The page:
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Quilt found on Atlanta curb returned home to Temple Sinai
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Quilt found on Atlanta curb returned home to Temple Sinai

Members of Temple Emanu-El who commissioned the quilt in 2014 include, from left, Judi Kietz, Beverly Brodsky, Lois Steinberg, Helen Friedman, Linda Barr, Barbara Gross, and Jean Goldstein. Photos courtesy Temple SinaI
Members of Temple Emanu-El who commissioned the quilt in 2014 include, from left, Judi Kietz, Beverly Brodsky, Lois Steinberg, Helen Friedman, Linda Barr, Barbara Gross, and Jean Goldstein. Photos courtesy Temple SinaI

Back in December 2014, an adult education group at the Reform Temple Emanu-El of West Essex was studying the Book of Psalms under then-education director Susan Cosden. The group was inspired to make a quilt with visual representations of their favorite psalms.

Cosden enlisted fiber artist Heather Stolz of Harrison, N.Y., who designed and sewed a colorful piece of Jewish art comprised of 20 squares, each representing the subject of a psalm. 

The quilt remained hanging at Emanu-El until 2017 when the Livingston synagogue closed its doors and merged with Temple Sinai in Summit, and the adult education group that commissioned the tapestry gave it to Cosden as a gift to take with her to her new position as director of congregational learning at Temple Beth Tikvah in Roswell, Ga.

While at Beth Tikvah, the quilt decorating Cosden’s office offered her some sweet memories of Temple Emanu-El.

“I would look at it a lot, almost every day,” said Cosden by phone from River Hills, Wis. “I really enjoyed working with those women. We were really involved in a lot of activities at Temple Emanu-El, including crafts and trips abroad.”

In July 2019, Cosden moved to the Milwaukee area to begin a position as director of lifelong learning at Congregation Emanu-El B’ne Jeshurun in River Hills. The former Temple Emanu-El quilt was left behind in Georgia.

“I had spinal surgery, and I didn’t pack my own office when I moved to Milwaukee,” Cosden said. “I can’t remember whether I gave the quilt to somebody or not.”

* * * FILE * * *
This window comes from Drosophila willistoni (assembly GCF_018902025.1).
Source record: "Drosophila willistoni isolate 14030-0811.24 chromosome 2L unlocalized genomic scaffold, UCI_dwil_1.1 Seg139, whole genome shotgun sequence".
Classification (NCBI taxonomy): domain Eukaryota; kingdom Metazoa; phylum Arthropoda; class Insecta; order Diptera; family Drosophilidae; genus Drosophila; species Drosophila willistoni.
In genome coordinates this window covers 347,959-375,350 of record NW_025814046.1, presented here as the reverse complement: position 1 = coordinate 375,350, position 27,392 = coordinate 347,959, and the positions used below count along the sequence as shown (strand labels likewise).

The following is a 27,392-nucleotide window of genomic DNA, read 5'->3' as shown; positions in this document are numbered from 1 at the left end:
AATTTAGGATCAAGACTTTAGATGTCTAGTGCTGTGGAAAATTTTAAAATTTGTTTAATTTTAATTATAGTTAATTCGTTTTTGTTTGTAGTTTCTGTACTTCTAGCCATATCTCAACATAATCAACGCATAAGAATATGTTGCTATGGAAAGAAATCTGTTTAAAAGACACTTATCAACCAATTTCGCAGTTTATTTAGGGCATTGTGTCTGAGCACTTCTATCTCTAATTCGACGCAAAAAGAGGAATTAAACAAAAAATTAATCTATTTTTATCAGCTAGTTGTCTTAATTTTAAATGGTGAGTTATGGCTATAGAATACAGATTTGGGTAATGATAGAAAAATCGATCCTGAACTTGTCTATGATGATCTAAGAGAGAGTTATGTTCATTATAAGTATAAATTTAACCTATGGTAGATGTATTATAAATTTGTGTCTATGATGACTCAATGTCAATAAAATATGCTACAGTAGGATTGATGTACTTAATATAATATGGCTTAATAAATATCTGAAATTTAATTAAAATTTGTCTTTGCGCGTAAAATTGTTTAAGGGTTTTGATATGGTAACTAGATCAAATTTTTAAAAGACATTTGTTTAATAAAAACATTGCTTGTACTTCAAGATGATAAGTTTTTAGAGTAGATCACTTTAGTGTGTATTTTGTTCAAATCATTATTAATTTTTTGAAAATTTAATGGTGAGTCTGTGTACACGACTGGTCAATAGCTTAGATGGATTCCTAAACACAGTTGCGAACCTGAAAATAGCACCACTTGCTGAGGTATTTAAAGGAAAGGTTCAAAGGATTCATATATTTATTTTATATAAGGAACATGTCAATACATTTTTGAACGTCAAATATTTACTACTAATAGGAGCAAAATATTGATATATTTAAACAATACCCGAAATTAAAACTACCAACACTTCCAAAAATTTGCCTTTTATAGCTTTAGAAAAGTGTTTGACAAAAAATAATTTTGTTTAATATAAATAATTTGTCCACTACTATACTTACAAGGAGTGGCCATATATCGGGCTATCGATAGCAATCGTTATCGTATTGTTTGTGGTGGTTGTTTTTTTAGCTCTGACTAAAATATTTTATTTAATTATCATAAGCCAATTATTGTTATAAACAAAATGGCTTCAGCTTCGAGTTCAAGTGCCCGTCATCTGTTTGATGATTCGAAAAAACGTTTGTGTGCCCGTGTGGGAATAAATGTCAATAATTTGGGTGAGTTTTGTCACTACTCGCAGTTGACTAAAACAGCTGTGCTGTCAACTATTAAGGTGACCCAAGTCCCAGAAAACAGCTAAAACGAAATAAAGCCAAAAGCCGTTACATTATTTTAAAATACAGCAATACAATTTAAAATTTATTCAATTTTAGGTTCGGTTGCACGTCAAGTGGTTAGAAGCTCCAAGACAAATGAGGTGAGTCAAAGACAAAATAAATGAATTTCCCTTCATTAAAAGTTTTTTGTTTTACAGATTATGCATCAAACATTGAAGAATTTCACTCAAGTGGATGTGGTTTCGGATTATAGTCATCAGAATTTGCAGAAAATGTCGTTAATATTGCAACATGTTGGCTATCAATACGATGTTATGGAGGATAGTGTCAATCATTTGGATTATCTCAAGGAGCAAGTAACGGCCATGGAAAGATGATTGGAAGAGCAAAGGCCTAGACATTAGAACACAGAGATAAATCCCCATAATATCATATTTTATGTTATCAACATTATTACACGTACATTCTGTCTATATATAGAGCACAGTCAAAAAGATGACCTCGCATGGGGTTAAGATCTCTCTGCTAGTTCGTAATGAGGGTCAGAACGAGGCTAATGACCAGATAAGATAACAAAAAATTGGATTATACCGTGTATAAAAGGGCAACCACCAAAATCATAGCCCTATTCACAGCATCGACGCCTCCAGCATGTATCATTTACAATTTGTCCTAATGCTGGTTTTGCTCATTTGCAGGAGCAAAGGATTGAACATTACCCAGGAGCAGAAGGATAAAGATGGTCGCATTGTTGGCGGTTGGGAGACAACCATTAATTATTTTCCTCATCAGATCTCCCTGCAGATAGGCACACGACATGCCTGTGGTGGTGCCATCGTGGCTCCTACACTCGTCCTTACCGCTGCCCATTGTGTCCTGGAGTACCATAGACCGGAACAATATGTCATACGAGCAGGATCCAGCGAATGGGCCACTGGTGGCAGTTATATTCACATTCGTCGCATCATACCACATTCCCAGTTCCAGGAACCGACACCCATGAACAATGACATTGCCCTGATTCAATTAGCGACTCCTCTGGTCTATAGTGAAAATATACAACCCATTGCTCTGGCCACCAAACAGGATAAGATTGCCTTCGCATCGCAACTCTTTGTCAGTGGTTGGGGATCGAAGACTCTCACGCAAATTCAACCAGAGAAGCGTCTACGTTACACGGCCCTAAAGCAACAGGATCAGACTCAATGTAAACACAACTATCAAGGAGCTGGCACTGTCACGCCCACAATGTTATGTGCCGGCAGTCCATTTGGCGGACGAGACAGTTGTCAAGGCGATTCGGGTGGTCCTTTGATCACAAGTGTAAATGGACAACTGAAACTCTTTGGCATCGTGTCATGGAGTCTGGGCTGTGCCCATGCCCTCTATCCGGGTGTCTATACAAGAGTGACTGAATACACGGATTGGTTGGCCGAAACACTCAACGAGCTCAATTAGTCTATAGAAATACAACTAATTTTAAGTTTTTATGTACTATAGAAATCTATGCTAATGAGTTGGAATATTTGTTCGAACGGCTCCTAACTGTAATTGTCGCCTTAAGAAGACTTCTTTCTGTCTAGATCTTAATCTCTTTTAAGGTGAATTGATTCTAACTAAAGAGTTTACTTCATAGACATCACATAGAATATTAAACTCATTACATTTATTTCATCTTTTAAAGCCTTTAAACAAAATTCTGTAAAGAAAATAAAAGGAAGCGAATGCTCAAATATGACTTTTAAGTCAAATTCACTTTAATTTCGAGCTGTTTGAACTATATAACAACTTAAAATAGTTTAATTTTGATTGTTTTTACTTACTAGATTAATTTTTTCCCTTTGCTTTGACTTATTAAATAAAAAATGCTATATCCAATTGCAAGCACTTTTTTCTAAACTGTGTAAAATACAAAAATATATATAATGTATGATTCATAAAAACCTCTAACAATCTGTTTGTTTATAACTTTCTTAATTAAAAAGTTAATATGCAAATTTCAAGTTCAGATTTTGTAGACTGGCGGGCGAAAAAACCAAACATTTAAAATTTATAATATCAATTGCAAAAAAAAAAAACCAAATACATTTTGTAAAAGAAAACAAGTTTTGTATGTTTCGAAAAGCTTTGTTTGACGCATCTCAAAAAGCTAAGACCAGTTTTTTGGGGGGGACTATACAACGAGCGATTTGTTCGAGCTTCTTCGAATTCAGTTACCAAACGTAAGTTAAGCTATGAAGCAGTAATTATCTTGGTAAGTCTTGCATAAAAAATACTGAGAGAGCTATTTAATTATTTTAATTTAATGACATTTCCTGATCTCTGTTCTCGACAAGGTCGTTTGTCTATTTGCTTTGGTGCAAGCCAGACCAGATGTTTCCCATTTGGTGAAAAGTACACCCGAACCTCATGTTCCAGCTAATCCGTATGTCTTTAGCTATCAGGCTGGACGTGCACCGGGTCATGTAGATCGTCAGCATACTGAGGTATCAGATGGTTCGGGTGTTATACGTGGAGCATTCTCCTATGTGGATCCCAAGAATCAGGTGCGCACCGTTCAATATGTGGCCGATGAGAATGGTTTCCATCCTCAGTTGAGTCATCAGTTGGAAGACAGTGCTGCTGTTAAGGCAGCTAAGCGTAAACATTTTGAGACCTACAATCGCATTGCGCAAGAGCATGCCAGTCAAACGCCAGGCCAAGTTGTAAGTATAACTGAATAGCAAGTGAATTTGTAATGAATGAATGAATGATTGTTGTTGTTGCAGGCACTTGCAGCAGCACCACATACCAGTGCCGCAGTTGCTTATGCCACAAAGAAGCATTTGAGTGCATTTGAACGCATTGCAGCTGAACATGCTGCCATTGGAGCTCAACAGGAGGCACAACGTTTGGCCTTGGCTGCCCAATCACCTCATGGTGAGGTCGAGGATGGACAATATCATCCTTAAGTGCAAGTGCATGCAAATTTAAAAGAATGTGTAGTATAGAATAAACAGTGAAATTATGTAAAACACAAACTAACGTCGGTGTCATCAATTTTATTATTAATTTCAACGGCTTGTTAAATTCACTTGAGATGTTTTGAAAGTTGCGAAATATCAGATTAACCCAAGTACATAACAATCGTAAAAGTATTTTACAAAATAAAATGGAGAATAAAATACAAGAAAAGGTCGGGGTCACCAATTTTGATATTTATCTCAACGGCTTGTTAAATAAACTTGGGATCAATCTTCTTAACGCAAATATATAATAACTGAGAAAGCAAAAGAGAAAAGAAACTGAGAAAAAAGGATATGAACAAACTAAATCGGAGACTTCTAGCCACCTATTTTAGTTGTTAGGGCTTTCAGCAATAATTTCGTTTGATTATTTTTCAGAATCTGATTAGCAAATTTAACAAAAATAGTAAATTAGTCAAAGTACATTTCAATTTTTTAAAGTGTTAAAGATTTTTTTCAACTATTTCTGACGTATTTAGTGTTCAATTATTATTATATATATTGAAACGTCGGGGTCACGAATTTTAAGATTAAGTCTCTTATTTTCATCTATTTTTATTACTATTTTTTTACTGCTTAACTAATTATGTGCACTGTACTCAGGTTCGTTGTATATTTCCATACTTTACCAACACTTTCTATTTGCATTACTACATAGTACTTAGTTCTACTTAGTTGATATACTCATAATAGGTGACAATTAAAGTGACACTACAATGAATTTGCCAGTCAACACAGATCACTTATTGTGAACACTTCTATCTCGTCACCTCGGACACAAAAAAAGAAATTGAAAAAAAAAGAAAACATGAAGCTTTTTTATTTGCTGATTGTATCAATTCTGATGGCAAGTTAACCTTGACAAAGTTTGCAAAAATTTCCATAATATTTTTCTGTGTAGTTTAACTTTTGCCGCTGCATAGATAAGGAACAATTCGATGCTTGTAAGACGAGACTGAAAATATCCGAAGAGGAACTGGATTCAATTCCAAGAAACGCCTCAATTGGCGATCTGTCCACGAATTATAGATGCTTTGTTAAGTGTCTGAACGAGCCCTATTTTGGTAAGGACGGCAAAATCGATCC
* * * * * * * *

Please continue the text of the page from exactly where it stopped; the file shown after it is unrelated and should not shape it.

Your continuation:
No one expected the work of art to become as well traveled as their former education director. The quilt had begun an interesting journey back home to New Jersey, arriving at its final destination in Summit in mid-August.

And it began on a street curb.

Jennifer Weber of Atlanta told NJJN that her neighbor, whom she knew as Roz, was moving and “put some nice things on the curbside for neighbors to go through.”

A member of a Catholic church, Weber added, “I also picked up a beautiful handmade quilt thinking I would find a place for it. It was later, when I got home, that I noticed the quilt had what looked like Hebrew writing on it and some other Jewish symbols.’’

She brought the quilt to a Jewish friend who pointed out to her that the quilt was embroidered with the name Temple Emanu-El. Weber called the Reform Temple Emanu-El of Atlanta. “But when I called the synagogue the receptionist told me they had no record of the quilt or the class that created it,” she said.

Weber didn’t give up.

“Because there were so many synagogues around the country with a similar name, I was concerned that we may not be able to find the right one,” she said. Her next step was to enlist the help of the Atlanta Jewish Times.

A staff member at the paper recognized the artist’s insignia that was sewn onto the quilt and contacted Stolz, who confirmed she made the quilt for a group in New Jersey. After tracing the history of the now-defunct Temple Emanu-El, the newspaper’s staffer got in touch with Temple Sinai and soon the quilt was on its way back to the Garden State via FedEx.

“The experience left me with a good feeling that we did a good deed and I am glad I was able to play a small part in this,” Weber said.

Former members of Temple Emanu-El of West Essex appreciate her sleuthing.

“Seeing this again, and having it back with us is just marvelous,” said Jean Goldstein of West Orange, a former student in the Emanu-El class and now a member of Temple Sinai. “It brings back memories of our old temple, which we loved.” 

“The plan is to hang it at the entrance of the religious school, just like in our old synagogue,” said Goldstein.

Cosden, in an email to NJJN, said she approves. “It belongs with the merged congregations.”


jweisberger@njjewishnews.com


Roni Robbins, associate editor of the Atlanta Jewish Times, contributed reporting.

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